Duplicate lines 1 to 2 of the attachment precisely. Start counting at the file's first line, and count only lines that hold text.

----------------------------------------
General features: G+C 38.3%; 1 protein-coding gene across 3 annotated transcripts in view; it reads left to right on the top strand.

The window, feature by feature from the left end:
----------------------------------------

General features: G+C 38.3%; 1 protein-coding gene across 3 annotated transcripts in view; it reads left to right on the top strand.

The window, feature by feature from the left end: